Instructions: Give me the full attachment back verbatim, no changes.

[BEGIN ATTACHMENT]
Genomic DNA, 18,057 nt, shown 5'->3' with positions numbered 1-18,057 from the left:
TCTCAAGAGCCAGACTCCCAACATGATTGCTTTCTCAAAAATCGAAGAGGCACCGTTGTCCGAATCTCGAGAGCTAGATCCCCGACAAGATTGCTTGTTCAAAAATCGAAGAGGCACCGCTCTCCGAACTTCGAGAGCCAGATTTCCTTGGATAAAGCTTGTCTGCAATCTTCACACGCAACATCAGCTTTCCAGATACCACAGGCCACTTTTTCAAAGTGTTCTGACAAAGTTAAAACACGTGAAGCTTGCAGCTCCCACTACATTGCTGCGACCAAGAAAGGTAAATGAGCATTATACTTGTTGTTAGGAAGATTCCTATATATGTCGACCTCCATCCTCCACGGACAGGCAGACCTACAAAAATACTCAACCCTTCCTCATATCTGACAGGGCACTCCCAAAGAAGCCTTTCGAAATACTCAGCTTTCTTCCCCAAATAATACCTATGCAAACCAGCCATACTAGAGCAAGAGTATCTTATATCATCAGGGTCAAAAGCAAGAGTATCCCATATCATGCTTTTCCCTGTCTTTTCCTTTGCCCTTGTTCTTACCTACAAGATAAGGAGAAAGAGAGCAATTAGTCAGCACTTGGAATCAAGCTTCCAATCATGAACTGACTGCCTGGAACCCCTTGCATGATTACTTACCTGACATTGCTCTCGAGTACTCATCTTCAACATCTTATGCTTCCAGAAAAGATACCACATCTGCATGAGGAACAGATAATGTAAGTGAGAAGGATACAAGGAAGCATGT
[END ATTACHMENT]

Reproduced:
Genomic DNA, 18,057 nt, shown 5'->3' with positions numbered 1-18,057 from the left:
TCTCAAGAGCCAGACTCCCAACATGATTGCTTTCTCAAAAATCGAAGAGGCACCGTTGTCCGAATCTCGAGAGCTAGATCCCCGACAAGATTGCTTGTTCAAAAATCGAAGAGGCACCGCTCTCCGAACTTCGAGAGCCAGATTTCCTTGGATAAAGCTTGTCTGCAATCTTCACACGCAACATCAGCTTTCCAGATACCACAGGCCACTTTTTCAAAGTGTTCTGACAAAGTTAAAACACGTGAAGCTTGCAGCTCCCACTACATTGCTGCGACCAAGAAAGGTAAATGAGCATTATACTTGTTGTTAGGAAGATTCCTATATATGTCGACCTCCATCCTCCACGGACAGGCAGACCTACAAAAATACTCAACCCTTCCTCATATCTGACAGGGCACTCCCAAAGAAGCCTTTCGAAATACTCAGCTTTCTTCCCCAAATAATACCTATGCAAACCAGCCATACTAGAGCAAGAGTATCTTATATCATCAGGGTCAAAAGCAAGAGTATCCCATATCATGCTTTTCCCTGTCTTTTCCTTTGCCCTTGTTCTTACCTACAAGATAAGGAGAAAGAGAGCAATTAGTCAGCACTTGGAATCAAGCTTCCAATCATGAACTGACTGCCTGGAACCCCTTGCATGATTACTTACCTGACATTGCTCTCGAGTACTCATCTTCAACATCTTATGCTTCCAGAAAAGATACCACATCTGCATGAGGAACAGATAATGTAAGTGAGAAGGATACAAGGAAGCATGT